Pervasive Human Capital Management

As pointed out in a recent (apparently not very) humorous post, I spend quite a lot of time for InfoBasis talking to industry and financial analysts covering the talent and human capital management space.

In these briefings the question often arises as to whether full organisational human capital management (HCM) is possible through hosted point solutions such as those provided over a SaaS model. While often providing excellent solutions to points of pain in individual processes, I am not convinced that they currently enable organisation wide HCM.

Truly pervasive Human Capital Management is more than adding competencies to your recruitment, or looking at assessment data when setting up training plans. It means breaking down the walls of a series of siloed HR processes and linking them up with each other and the rest of the business.

A number of the analysts seem to agree with me.

These people, who have been in the game for a while, have different names for it, but it all comes down to one thing: knowing who your people are and what they can do. I’ve heard it called ‘the Central Store’ and ‘Competency Middleware’ and other names, too.

Whatever you call it, it’s the same thing: sharing your data.

If you understand people’s skills, competencies, behaviours and attitudes, and share this information across different HR processes, you get three benefits: each process works better individually, processes work better together, and you garner an overall view of your organisational capability.

But when your HCM solutions are hosted, as with current SaaS offerings, how do you share that data? It may not be impossible, but that’s not how SaaS offerings are currently positioned. On the contrary, they are often portrayed as each to implement precisely because they require no development/integration work.

So, for me, the pervasive HCM proposition (not offered by point solutions) should be:

1) All HR processes can benefit from a common understanding of people’s skills, shared between applications/services.

2) A central platform should provide this shared data (it also should be capable of running some or all of the processes, too, if required).

3) Where necessary, existing client software should be integrated into this data sharing, rather than stripped out and replaced with new software.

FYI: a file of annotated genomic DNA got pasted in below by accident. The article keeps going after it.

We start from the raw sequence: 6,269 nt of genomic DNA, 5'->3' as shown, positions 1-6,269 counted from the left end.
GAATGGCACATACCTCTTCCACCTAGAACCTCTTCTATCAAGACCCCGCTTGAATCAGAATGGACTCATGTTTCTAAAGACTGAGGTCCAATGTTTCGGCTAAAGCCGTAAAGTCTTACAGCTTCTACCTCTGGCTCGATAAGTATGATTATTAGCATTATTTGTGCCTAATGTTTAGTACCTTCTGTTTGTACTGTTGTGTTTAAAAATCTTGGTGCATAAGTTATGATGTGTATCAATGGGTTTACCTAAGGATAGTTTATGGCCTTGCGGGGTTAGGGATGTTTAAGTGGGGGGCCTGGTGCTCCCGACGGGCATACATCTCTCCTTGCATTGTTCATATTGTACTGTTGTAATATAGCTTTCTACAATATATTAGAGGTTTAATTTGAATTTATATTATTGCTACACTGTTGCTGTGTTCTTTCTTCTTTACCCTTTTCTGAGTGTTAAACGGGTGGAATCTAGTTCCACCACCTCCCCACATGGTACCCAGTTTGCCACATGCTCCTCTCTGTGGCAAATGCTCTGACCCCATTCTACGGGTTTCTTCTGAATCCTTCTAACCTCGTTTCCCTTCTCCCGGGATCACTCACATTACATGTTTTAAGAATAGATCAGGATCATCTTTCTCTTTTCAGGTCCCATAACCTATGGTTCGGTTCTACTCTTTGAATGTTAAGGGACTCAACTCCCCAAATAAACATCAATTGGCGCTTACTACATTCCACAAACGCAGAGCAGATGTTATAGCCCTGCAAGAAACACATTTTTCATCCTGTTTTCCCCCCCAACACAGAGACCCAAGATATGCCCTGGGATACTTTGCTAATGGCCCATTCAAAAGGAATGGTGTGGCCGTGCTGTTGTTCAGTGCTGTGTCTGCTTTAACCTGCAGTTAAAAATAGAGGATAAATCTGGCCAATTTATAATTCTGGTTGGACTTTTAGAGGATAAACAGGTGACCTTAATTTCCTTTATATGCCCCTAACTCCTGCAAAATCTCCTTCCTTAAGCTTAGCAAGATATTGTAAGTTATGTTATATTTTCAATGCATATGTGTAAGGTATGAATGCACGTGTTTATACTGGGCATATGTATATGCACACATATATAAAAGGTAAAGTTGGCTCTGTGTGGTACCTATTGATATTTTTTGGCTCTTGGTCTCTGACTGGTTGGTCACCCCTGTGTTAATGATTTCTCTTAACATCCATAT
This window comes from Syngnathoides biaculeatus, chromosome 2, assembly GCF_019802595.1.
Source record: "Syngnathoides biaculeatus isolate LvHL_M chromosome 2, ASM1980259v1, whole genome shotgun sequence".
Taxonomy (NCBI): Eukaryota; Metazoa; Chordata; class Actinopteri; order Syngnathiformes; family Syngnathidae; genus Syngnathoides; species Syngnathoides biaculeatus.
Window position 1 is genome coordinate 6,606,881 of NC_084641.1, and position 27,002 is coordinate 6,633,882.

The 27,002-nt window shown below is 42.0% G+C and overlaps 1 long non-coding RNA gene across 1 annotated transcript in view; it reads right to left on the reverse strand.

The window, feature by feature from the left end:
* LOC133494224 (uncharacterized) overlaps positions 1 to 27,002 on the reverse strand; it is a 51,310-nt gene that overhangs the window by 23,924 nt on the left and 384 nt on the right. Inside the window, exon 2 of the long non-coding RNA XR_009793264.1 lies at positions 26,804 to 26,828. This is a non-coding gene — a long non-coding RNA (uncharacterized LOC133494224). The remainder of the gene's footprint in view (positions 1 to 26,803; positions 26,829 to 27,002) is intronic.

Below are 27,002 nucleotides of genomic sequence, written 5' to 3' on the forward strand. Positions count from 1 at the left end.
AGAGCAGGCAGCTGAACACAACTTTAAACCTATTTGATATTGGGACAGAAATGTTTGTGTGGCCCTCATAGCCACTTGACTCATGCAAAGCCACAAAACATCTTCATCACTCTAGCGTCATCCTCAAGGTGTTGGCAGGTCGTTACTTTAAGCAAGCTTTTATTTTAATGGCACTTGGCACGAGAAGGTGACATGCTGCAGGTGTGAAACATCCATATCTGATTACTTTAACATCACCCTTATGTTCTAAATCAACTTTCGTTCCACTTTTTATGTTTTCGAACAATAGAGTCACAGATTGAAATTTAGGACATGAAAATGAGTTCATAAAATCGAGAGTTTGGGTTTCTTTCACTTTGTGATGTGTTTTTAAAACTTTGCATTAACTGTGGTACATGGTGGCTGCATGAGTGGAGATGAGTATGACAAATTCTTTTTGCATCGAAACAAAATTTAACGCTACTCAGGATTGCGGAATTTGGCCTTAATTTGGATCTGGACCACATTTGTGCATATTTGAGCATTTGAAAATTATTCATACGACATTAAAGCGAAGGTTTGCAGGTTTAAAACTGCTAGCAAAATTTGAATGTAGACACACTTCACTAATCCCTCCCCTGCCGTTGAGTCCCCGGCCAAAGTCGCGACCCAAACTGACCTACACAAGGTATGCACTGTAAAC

This is not me sniping at SaaS (InfoBasis also offers SaaS solutions, where appropriate). And it is more than me peddling InfoBasis’ wares.

It’s a plea for a considered view of Human Capital Management.

The HCM bandwagon is gathering speed and there is danger that we are approaching the Peak of Inflated Expectations on Gartner’s Hype Cycle. Now is the time to offer cool reflection on how HCM can be set up to really benefit an organisation, rather than portraying it as a quick ‘easy add’. To my mind HCM offers the greatest value when it is pervasive, and that takes time.

Perhaps it’s worth remembering that the next stage on the Hype Cycle is the Trough of Disillusionment.


5 responses to “Pervasive Human Capital Management

  1. Don,
    I enjoyed your post on human capital. What do you think about the fact that organizations frequently take the “human” element out of human capital management and replace it with data? I grew up in an culture that was ripe with developing some of the greatest leaders in the world…Johnson & Johnson. And what I see today is many organizations paying lip service to talent management and human capital. They use these words as if were data they were managing instead of people. The problem is that talent is people related not data related. Just a thought. I also have another blog you may want to take a look at relative to careers and talent management. You have a fabulous blog here……and I love your thinking and thought process. I’ll be back often. Best wishes..

  2. Hi Ev

    Thanks for the comment. Perhaps surprisingly (for the director of a software company) I am very sympathetic to your view of organisations paying lip service to the idea of Human Capital and Talent. It’s certainly the case that too many organisations hide behind these words to make themselves seem more caring than they actually are.

    I wouldn’t agree, though, that there is necessarily a dichotomy between talent and data.

    After all, if I am able, and am using my talents at work, that will give rise to behaviours which can be observed, and results which can be tracked. Those observations and results are data. ‘Data’ is a cold, hard word, and certainly no substitute for the tuned-in, people-aware manager and leader.

    However, for that manager/leader, this data should be an additional tool to help in understanding and getting the best from her people.

    BTW, is great. I wish it had been around a couple of decades ago!

    Best wishes


  3. Pingback: Would you like a Talent Management Suite with that? « Donald H Taylor

  4. Pingback: Competencies – Talent Management‘s secret ingredient « Donald H Taylor

  5. Your post and Don’s comment are very pertinent.
    Many organisations will state “Our people are are greatest asset” in Report and Accounts and engage very little with them at other times.

    The shared data aspect of your argument could work well except, there is a flaw, that it that it’s often not in the interests of those in specific large organisation “Silos” to share information because it reduces their empire and influence.

Leave a Reply

Fill in your details below or click an icon to log in: Logo

You are commenting using your account. Log Out /  Change )

Google+ photo

You are commenting using your Google+ account. Log Out /  Change )

Twitter picture

You are commenting using your Twitter account. Log Out /  Change )

Facebook photo

You are commenting using your Facebook account. Log Out /  Change )


Connecting to %s